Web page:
zpravodajství životního prostředí již od roku 1999

Country diary: the bumblebees' low drone has replaced the hum of traffic

Marshwood Vale, Dorset: It began in March, when the buff-tailed queens emerged from hibernation, zigzagging from bloom to bloomIn the garden on a bright morning, with sunshine lancing the cherry blossom, my eye is drawn to the fat glitter of a queen bumblebee gathering nectar in the golden bowl of a tree peony flower. A black, almost velvety, body and rich orange-tipped rump indicate that this is a red-tailed bumblebee (Bombus lapidarius). Her wings shine as if newly waxed, while her tongue briskly probes a tassel of stamens. After a few seconds she's off to check the next bloom - then airborne again, zooming over the wall.Lockdown has replaced the background hum of distant traffic with the low, blundering drone of bumblebees. It began in March when buff-tailed queens emerged from hibernation, zigzagging across the lawn. Buff-tails are easily recognised by their size - the queens can be more than 2cm long - and their markings, two well-separated yellow bands and a brown-tinged tail-tip. Because they nest in holes in the ground, they are also called earth bumblebees (Bombus terrestris). The name is like an anchor, tethering a creature of sunlight, pollen and warmth to the chthonic darkness underground. Continue reading...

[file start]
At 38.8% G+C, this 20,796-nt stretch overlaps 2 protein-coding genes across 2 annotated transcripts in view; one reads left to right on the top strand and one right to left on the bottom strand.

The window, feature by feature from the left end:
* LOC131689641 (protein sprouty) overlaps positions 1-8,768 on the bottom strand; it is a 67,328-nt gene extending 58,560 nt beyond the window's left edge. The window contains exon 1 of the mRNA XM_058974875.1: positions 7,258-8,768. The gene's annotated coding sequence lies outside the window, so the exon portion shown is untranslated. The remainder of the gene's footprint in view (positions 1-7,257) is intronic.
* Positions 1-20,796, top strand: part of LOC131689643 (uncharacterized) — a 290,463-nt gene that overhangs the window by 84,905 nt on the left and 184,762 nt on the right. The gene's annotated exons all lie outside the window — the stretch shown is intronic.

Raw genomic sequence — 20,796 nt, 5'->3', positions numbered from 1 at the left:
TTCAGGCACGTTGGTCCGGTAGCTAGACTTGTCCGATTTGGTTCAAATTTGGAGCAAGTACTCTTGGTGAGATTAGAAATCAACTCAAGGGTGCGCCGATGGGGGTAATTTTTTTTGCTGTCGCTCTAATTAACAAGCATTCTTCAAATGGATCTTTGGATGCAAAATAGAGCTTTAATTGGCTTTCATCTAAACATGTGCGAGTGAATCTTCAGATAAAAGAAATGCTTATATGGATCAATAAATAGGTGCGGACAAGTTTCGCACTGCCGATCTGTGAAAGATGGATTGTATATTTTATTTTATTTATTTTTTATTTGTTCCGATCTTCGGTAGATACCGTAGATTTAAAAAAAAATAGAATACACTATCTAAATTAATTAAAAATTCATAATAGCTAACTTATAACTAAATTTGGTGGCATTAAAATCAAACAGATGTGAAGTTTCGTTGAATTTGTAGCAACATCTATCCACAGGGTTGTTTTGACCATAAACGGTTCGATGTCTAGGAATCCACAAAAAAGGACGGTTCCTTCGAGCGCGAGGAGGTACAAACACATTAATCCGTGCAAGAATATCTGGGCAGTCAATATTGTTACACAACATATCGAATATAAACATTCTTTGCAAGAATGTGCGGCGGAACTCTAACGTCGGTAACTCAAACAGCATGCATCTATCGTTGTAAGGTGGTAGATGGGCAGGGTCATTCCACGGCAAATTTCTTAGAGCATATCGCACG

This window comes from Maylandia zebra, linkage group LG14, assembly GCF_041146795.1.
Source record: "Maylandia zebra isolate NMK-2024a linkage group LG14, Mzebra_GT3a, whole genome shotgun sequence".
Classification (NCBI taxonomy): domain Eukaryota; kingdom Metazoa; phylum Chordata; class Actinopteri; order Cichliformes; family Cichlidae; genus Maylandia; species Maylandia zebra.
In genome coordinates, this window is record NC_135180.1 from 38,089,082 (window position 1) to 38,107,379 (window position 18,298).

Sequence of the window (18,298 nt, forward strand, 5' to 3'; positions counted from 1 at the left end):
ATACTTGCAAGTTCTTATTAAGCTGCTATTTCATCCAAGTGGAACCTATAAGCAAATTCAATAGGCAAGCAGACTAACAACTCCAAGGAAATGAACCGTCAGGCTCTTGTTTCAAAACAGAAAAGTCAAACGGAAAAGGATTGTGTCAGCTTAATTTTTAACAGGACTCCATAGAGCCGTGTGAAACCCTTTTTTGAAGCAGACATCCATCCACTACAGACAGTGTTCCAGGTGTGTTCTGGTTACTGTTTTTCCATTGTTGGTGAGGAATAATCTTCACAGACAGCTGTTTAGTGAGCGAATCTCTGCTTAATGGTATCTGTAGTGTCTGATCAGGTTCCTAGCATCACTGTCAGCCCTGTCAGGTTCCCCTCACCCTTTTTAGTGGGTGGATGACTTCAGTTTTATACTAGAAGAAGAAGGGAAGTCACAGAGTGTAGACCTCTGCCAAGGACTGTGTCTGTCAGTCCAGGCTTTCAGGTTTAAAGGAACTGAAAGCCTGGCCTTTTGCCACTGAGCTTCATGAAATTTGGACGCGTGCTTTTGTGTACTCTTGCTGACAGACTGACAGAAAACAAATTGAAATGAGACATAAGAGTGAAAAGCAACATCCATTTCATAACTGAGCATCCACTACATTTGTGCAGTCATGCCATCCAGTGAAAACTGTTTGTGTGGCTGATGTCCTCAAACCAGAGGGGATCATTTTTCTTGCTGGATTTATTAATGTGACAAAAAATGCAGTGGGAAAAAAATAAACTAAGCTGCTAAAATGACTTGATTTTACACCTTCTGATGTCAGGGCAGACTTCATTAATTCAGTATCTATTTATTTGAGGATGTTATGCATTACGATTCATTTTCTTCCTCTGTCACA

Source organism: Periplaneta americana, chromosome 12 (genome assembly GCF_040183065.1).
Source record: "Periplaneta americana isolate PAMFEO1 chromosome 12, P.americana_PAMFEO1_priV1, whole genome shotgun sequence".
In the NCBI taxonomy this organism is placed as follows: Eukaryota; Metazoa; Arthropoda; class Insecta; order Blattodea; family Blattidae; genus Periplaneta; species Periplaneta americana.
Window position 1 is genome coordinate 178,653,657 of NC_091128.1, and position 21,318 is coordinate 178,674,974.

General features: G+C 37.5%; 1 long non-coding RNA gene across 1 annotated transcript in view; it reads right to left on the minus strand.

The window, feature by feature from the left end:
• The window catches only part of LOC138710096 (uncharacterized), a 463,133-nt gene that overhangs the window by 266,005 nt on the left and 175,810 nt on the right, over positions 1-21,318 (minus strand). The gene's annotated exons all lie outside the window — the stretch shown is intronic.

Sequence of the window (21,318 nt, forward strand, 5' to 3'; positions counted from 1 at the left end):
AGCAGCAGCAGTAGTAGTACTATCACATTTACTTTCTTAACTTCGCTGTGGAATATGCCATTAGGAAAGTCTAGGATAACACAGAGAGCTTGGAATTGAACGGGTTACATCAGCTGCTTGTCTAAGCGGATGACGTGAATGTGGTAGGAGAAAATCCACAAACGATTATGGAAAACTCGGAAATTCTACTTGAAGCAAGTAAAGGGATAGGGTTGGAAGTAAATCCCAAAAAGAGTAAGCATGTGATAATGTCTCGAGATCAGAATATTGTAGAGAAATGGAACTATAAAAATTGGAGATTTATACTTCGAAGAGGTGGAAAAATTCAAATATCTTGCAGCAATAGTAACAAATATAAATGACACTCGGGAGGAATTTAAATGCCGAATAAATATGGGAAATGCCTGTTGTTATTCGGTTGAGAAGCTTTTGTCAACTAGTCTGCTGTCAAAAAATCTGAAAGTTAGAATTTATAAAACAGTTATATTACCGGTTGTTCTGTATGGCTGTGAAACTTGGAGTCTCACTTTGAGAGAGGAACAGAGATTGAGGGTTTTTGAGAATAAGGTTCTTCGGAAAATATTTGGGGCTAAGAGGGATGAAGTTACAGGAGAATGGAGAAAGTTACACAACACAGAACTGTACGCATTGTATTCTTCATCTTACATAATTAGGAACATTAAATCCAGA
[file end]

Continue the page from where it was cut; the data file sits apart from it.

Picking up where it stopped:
Zdroj: The Guardian

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